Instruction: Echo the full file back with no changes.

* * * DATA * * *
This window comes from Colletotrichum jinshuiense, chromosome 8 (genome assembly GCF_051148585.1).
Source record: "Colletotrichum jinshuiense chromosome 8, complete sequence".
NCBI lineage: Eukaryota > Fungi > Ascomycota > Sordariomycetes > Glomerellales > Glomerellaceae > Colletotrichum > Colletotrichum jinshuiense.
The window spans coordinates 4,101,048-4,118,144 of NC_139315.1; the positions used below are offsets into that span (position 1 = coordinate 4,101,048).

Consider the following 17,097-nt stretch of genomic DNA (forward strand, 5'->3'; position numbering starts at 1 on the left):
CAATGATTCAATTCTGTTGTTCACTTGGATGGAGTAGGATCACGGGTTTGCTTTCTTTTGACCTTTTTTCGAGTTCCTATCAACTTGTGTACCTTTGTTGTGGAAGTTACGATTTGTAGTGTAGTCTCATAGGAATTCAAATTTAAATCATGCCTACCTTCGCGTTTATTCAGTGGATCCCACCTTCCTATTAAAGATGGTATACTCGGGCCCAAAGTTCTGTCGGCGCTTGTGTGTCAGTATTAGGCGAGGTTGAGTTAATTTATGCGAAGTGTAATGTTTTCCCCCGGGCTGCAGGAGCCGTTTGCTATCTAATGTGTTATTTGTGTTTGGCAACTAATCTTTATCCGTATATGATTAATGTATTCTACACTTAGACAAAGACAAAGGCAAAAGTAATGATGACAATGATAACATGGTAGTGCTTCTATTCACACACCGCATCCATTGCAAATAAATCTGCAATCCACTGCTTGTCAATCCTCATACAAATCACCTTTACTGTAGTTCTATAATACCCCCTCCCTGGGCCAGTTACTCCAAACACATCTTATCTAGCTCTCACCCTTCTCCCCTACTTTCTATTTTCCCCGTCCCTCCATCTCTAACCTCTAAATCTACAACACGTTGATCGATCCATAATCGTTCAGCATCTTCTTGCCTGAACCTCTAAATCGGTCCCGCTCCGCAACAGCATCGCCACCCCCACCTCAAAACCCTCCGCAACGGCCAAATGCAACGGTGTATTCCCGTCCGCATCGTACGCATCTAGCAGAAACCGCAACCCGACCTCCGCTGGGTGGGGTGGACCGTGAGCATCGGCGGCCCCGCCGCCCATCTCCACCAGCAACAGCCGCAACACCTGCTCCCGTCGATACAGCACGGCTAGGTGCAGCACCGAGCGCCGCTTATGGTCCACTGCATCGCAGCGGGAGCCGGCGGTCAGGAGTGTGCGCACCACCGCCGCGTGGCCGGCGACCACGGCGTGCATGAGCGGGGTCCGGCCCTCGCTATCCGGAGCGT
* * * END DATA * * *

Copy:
This window comes from Colletotrichum jinshuiense, chromosome 8 (genome assembly GCF_051148585.1).
Source record: "Colletotrichum jinshuiense chromosome 8, complete sequence".
NCBI lineage: Eukaryota > Fungi > Ascomycota > Sordariomycetes > Glomerellales > Glomerellaceae > Colletotrichum > Colletotrichum jinshuiense.
The window spans coordinates 4,101,048-4,118,144 of NC_139315.1; the positions used below are offsets into that span (position 1 = coordinate 4,101,048).

Consider the following 17,097-nt stretch of genomic DNA (forward strand, 5'->3'; position numbering starts at 1 on the left):
CAATGATTCAATTCTGTTGTTCACTTGGATGGAGTAGGATCACGGGTTTGCTTTCTTTTGACCTTTTTTCGAGTTCCTATCAACTTGTGTACCTTTGTTGTGGAAGTTACGATTTGTAGTGTAGTCTCATAGGAATTCAAATTTAAATCATGCCTACCTTCGCGTTTATTCAGTGGATCCCACCTTCCTATTAAAGATGGTATACTCGGGCCCAAAGTTCTGTCGGCGCTTGTGTGTCAGTATTAGGCGAGGTTGAGTTAATTTATGCGAAGTGTAATGTTTTCCCCCGGGCTGCAGGAGCCGTTTGCTATCTAATGTGTTATTTGTGTTTGGCAACTAATCTTTATCCGTATATGATTAATGTATTCTACACTTAGACAAAGACAAAGGCAAAAGTAATGATGACAATGATAACATGGTAGTGCTTCTATTCACACACCGCATCCATTGCAAATAAATCTGCAATCCACTGCTTGTCAATCCTCATACAAATCACCTTTACTGTAGTTCTATAATACCCCCTCCCTGGGCCAGTTACTCCAAACACATCTTATCTAGCTCTCACCCTTCTCCCCTACTTTCTATTTTCCCCGTCCCTCCATCTCTAACCTCTAAATCTACAACACGTTGATCGATCCATAATCGTTCAGCATCTTCTTGCCTGAACCTCTAAATCGGTCCCGCTCCGCAACAGCATCGCCACCCCCACCTCAAAACCCTCCGCAACGGCCAAATGCAACGGTGTATTCCCGTCCGCATCGTACGCATCTAGCAGAAACCGCAACCCGACCTCCGCTGGGTGGGGTGGACCGTGAGCATCGGCGGCCCCGCCGCCCATCTCCACCAGCAACAGCCGCAACACCTGCTCCCGTCGATACAGCACGGCTAGGTGCAGCACCGAGCGCCGCTTATGGTCCACTGCATCGCAGCGGGAGCCGGCGGTCAGGAGTGTGCGCACCACCGCCGCGTGGCCGGCGACCACGGCGTGCATGAGCGGGGTCCGGCCCTCGCTATCCGGAGCGT